The Outlander's 'Sassenach'
Wan o' the beauties o' the series 'Outlander' is the way language is used. The Gaelic is bandied aboot hither an' thither bringin' it richt intae wur hearts an' giein' it a' a sense o' ither-wurldliness. Mind, it's the wurd 'sassenach' which is wan o' the wurds which hus gripped a'body's imagination.
The wurd comes frae the gaelic 'sasunnach' which referred tae 'Saxon' - originally used by Gaelic speakers tae refer tae non-Gaelic speakin' Scots Lowlanders. A wee hint o' this still survives the day. The writer o' this wee haiver-y blether-y blog hails frae the Highlands an' if we we're bein' truthful (an' when are we no'?) there's still a wee hint o' a North/South divide hereaboots.
Still, the thing is, the wurd sassenach is used in Outlander wi' affection, wi' a wee bitty lurve. Awwwww. It's no' often the case, tho'.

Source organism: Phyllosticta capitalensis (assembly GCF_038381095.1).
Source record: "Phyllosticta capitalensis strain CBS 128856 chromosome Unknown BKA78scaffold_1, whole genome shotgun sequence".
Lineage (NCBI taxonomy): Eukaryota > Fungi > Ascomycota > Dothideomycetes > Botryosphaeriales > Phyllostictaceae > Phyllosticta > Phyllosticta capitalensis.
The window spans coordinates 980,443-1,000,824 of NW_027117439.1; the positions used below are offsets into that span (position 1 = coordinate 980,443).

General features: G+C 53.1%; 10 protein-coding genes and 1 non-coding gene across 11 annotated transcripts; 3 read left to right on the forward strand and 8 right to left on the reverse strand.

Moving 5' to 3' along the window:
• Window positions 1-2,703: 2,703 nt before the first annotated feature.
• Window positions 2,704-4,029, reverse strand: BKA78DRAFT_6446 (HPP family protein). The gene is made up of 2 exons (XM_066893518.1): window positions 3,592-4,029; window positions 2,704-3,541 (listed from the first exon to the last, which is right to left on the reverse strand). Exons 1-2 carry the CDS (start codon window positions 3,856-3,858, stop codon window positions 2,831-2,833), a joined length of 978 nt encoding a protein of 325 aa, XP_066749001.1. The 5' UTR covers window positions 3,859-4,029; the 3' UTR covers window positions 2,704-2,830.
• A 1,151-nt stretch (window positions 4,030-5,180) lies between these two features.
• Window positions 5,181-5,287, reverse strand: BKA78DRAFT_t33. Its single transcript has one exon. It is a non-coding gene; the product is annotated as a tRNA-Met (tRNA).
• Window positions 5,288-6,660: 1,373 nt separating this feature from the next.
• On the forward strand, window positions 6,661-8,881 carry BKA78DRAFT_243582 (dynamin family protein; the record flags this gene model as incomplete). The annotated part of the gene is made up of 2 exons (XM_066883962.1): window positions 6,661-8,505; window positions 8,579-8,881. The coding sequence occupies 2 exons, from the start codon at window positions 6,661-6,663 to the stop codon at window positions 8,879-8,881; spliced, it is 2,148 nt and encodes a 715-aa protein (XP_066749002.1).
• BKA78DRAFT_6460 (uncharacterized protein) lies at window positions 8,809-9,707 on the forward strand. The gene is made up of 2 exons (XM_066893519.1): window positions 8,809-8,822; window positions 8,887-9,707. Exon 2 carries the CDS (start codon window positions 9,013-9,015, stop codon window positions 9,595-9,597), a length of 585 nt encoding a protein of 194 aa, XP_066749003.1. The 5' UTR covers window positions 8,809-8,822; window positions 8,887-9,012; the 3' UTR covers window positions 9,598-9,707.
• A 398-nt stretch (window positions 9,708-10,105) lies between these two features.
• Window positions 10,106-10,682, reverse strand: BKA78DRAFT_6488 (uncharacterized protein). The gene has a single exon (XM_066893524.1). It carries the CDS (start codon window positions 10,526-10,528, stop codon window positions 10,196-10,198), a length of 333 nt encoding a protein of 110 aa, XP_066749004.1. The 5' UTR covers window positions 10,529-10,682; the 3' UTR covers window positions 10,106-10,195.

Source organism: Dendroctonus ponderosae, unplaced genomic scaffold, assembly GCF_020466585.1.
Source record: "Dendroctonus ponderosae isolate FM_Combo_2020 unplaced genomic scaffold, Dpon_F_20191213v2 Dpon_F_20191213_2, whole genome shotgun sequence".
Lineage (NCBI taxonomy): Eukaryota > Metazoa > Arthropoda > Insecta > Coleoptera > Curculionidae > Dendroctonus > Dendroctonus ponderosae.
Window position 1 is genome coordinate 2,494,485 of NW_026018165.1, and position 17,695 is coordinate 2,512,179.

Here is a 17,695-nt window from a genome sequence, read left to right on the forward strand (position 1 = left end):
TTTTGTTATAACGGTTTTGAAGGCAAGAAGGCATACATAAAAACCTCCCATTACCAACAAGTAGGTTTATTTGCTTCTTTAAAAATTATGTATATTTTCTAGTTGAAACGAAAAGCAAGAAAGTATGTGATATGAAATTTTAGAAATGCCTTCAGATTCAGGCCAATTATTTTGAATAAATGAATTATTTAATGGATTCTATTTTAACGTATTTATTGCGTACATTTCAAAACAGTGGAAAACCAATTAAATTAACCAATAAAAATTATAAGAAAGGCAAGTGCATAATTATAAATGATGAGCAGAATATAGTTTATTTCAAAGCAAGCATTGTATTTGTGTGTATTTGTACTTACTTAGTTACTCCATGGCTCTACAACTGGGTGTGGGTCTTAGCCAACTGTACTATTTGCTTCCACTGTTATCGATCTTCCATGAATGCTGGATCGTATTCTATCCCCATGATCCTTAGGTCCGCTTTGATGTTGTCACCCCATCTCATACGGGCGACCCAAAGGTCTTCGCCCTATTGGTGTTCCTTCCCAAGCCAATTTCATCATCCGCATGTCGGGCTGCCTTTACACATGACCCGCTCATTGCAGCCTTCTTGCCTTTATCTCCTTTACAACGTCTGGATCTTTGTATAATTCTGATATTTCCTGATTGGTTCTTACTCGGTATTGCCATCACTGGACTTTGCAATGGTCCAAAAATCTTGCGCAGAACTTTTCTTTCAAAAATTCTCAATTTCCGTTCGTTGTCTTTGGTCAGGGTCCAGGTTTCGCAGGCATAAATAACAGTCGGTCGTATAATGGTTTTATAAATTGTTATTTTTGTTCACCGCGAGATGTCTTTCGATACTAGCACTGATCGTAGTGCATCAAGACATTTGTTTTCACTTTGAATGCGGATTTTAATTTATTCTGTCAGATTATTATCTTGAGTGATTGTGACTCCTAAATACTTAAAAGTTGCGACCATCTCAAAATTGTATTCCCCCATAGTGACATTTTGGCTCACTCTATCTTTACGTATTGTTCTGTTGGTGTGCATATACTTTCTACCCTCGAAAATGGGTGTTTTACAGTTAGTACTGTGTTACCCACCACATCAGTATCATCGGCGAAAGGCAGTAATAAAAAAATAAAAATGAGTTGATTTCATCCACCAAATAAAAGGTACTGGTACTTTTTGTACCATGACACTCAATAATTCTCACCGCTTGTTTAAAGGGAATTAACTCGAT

Hoof it o'er tae a Burns supper wearin' an England top an' speakin' the Queen's English an' listen tae how the wurd Sassenach is used tae ye then. Jings. Ye'd better no' be faint-heartet. The wurd is likely tae be hurled a' ye lik' a spear!
Mebbes we shuid learn sumthin' frae Outlander, eh? Mebbes wur language is jist so jing bang crackin' tha' it can be used tae spread a' sorts o' guid stuff ... lurve ... joy ... gaun-yersel'-ya-muckle-great-stoater positivity.
Ach, ah've come o'er as mushy as a can o' peas. Naw, ah huvnae got sumthin' in ma e'en. Ye must be imaginin' 'hings.
(credit - photo frae outlander-online.com)